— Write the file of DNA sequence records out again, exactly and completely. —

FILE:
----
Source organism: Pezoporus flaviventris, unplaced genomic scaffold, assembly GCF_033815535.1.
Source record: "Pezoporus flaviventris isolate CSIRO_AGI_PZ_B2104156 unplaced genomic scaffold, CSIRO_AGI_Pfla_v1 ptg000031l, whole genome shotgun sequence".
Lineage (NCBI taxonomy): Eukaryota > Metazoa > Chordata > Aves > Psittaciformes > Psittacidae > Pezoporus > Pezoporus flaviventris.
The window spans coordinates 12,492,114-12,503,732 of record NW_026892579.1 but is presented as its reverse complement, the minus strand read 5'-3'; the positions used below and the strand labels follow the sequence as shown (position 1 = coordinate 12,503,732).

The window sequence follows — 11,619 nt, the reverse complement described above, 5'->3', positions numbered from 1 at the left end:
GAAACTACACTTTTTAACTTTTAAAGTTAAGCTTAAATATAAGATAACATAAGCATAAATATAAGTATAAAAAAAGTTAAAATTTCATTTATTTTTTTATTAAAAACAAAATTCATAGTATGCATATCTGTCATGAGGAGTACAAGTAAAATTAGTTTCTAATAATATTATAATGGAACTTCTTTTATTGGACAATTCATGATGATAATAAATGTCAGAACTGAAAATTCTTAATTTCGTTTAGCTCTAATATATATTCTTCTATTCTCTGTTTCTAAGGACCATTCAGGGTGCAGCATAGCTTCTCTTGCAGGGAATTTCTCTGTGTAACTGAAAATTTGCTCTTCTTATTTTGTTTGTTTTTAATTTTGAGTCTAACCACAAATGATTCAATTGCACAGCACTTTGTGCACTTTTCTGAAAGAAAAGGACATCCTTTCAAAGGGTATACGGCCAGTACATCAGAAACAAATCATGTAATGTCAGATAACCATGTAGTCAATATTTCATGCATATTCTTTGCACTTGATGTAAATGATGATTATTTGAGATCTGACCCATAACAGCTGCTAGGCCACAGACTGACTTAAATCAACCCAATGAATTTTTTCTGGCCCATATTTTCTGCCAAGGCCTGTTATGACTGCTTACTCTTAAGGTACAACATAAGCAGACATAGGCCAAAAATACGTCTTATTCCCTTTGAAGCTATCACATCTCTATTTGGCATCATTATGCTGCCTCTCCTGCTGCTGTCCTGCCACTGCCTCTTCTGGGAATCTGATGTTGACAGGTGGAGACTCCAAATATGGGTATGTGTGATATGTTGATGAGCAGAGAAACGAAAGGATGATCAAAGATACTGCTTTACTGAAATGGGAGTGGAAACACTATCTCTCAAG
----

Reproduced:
Source organism: Pezoporus flaviventris, unplaced genomic scaffold, assembly GCF_033815535.1.
Source record: "Pezoporus flaviventris isolate CSIRO_AGI_PZ_B2104156 unplaced genomic scaffold, CSIRO_AGI_Pfla_v1 ptg000031l, whole genome shotgun sequence".
Lineage (NCBI taxonomy): Eukaryota > Metazoa > Chordata > Aves > Psittaciformes > Psittacidae > Pezoporus > Pezoporus flaviventris.
The window spans coordinates 12,492,114-12,503,732 of record NW_026892579.1 but is presented as its reverse complement, the minus strand read 5'-3'; the positions used below and the strand labels follow the sequence as shown (position 1 = coordinate 12,503,732).

The window sequence follows — 11,619 nt, the reverse complement described above, 5'->3', positions numbered from 1 at the left end:
GAAACTACACTTTTTAACTTTTAAAGTTAAGCTTAAATATAAGATAACATAAGCATAAATATAAGTATAAAAAAAGTTAAAATTTCATTTATTTTTTTATTAAAAACAAAATTCATAGTATGCATATCTGTCATGAGGAGTACAAGTAAAATTAGTTTCTAATAATATTATAATGGAACTTCTTTTATTGGACAATTCATGATGATAATAAATGTCAGAACTGAAAATTCTTAATTTCGTTTAGCTCTAATATATATTCTTCTATTCTCTGTTTCTAAGGACCATTCAGGGTGCAGCATAGCTTCTCTTGCAGGGAATTTCTCTGTGTAACTGAAAATTTGCTCTTCTTATTTTGTTTGTTTTTAATTTTGAGTCTAACCACAAATGATTCAATTGCACAGCACTTTGTGCACTTTTCTGAAAGAAAAGGACATCCTTTCAAAGGGTATACGGCCAGTACATCAGAAACAAATCATGTAATGTCAGATAACCATGTAGTCAATATTTCATGCATATTCTTTGCACTTGATGTAAATGATGATTATTTGAGATCTGACCCATAACAGCTGCTAGGCCACAGACTGACTTAAATCAACCCAATGAATTTTTTCTGGCCCATATTTTCTGCCAAGGCCTGTTATGACTGCTTACTCTTAAGGTACAACATAAGCAGACATAGGCCAAAAATACGTCTTATTCCCTTTGAAGCTATCACATCTCTATTTGGCATCATTATGCTGCCTCTCCTGCTGCTGTCCTGCCACTGCCTCTTCTGGGAATCTGATGTTGACAGGTGGAGACTCCAAATATGGGTATGTGTGATATGTTGATGAGCAGAGAAACGAAAGGATGATCAAAGATACTGCTTTACTGAAATGGGAGTGGAAACACTATCTCTCAAG